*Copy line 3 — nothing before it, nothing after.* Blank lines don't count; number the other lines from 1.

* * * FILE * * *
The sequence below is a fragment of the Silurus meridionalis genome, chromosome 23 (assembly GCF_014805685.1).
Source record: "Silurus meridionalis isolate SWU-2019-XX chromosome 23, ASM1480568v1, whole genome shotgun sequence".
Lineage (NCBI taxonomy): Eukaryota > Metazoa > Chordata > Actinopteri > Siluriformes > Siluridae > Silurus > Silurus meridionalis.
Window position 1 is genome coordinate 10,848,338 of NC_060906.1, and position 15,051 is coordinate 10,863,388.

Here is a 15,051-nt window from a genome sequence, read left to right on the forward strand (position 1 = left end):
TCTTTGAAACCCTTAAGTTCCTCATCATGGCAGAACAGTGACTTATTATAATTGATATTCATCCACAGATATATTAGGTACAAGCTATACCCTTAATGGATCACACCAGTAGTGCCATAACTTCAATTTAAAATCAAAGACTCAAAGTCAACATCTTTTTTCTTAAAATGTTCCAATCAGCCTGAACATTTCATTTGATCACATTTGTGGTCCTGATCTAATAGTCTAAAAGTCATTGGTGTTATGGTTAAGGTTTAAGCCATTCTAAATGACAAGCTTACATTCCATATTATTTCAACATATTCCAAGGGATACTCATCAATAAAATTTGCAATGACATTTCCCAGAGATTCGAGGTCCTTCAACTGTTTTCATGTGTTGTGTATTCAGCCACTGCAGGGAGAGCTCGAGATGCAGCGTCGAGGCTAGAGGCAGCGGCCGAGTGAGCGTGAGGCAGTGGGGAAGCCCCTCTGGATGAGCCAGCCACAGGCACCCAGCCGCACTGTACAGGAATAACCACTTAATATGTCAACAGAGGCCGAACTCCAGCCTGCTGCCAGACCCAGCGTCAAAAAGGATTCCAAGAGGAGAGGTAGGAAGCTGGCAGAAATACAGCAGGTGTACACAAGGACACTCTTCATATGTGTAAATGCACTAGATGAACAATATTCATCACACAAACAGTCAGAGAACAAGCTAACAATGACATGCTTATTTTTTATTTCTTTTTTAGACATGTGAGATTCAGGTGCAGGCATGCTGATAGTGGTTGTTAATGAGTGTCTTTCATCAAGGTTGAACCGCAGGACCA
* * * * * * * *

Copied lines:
Lineage (NCBI taxonomy): Eukaryota > Metazoa > Chordata > Actinopteri > Siluriformes > Siluridae > Silurus > Silurus meridionalis.